Matching Talent Supply and Talent DemandBy Darryl K. Taft | Posted 2007-04-16 Email Print
News Analysis: Talent is hard to find, but many developers find work hard to come by locally. oDesk, an online marketplace for remote IT workers has connected the two camps to the tune of $10 million in billable hours.
Although the seriousness of the talent shortage in the industry is up for debate, there is no question that many companies that require IT support, particularly software development skills, find it hard to locate sufficient talent in their local market. And many developers find it hard to get work in the regions where they live.
That's where oDesk comes in. oDesk is a great equalizer, a matchmaker, if you will.
The Menlo Park, Calif.-based online marketplace allows companies to hire, manage and pay remote technical workers around the world.
And oDesk reached a milestone recently. The company announced that $10 million has been spent on outsourced technology projects through its global job marketplace. Indeed, thousands of companies across the U.S., the U.K., Canada, Saudi Arabia, Australia and other countries have used oDesk to hire from more than 10,000 tested and rated technology professionals from all over the world, said Gary Swart, the company's chief executive .
And more than 7,500 jobs have been completed through oDesk, where the most in-demand programming skills are PHP/MySQL, C#/.Net, ASP, Java/J2EE and C/C++/Win32SDK, Swart said.
The most popular countries for providers include India, Russia, the Ukraine, the U.S. and the Philippines. About 30 percent of oDesk's service providers are from India, another 30 percent are from Eastern Europe, and 40 percent are from "the rest of the world," including China and Indonesia, Swart said. And service providers from Eastern Europe tend to have high feedback and good wage inflation in their area, he said.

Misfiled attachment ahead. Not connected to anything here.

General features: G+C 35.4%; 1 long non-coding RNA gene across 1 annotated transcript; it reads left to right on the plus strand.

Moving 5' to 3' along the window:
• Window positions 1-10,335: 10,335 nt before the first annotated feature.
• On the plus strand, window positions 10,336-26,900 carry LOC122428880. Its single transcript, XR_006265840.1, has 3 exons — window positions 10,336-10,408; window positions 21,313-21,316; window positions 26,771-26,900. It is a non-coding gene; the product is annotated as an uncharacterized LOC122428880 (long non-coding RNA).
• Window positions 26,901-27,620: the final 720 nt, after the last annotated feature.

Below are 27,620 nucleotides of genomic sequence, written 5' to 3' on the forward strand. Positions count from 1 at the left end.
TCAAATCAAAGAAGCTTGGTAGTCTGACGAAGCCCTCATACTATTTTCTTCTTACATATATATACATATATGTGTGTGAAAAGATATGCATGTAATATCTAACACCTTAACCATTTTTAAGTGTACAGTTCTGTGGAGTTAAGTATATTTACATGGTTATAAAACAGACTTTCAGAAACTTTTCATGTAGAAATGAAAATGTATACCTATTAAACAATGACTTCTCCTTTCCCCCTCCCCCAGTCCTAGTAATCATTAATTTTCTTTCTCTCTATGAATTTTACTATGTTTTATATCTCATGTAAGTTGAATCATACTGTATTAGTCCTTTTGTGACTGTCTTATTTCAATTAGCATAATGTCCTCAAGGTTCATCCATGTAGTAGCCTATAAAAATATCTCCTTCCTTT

Through oDesk, providers set their own rates for fixed-price or hourly jobs, and employers can search for talent based on skills, feedback ratings, work history and pay. oDesk makes money by claiming a percentage of the billing, the company said.
oDesk—which is short for "No Desk"—employs a set of integrated management and collaboration tools that allow employers to track project progress and collaborate with team members as though all were working in the same office, Swart said. The company's founders built this platform so they could work together remotely, and it grew into an online marketplace.
"We've built a work monitoring solution that can take a screen shot of my workstation" at any given time, Swart said. "We break down time zone and language barriers."
Swart said oDesk has witnessed many trends in the way the global work force is shaping up. One is that "workers around the world are getting paid what they're worth. … People are able to increase their wages regardless of their location."
In addition, Swart said he is seeing a lot more of what he calls "homesourcing," where workers who prefer to work out of their homes can ply their trade. "The stay-at-home work force has options," he said, noting that oDesk employs a "stay-at-home mom in rural Texas" as a technical writer. "We have several stories like that," he said.
oDesk, a venture backed by Benchmark Capital, Globespan Capital Partners and Sigma Partners, enables small to midsize businesses to take advantage of outsourcing where they ordinarily might not because of high entry costs.
In addition, the company recently added fixed-price jobs to its online marketplace, where the number of hours billed has grown an average of 14 percent per month since oDesk's inception in 2004.
James Heires, founder of James Heires Consulting, in Dubuque, Iowa, said he has used the oDesk service on various occasions.
"I have been using oDesk for approximately one year and am generally happy with the service, providers and platform," said Heires, who turned to oDesk because it gave him access to "low-cost providers who were readily available for work."
Heires, who said he has used oDesk providers primarily for software development and some graphic design, said he would use the service again, "but with some caution," he added. "Some providers work in organizations, then operate in a sort of 'bait-and-switch' scheme where a ringer applies for the job, but a junior provider actually does the work. Usually this becomes evident only after an interview or, worse, after the project has begun."
Heires said he was able to save money by going with oDesk, but not necessarily time, because the developers often required "spoon feeding" of work.
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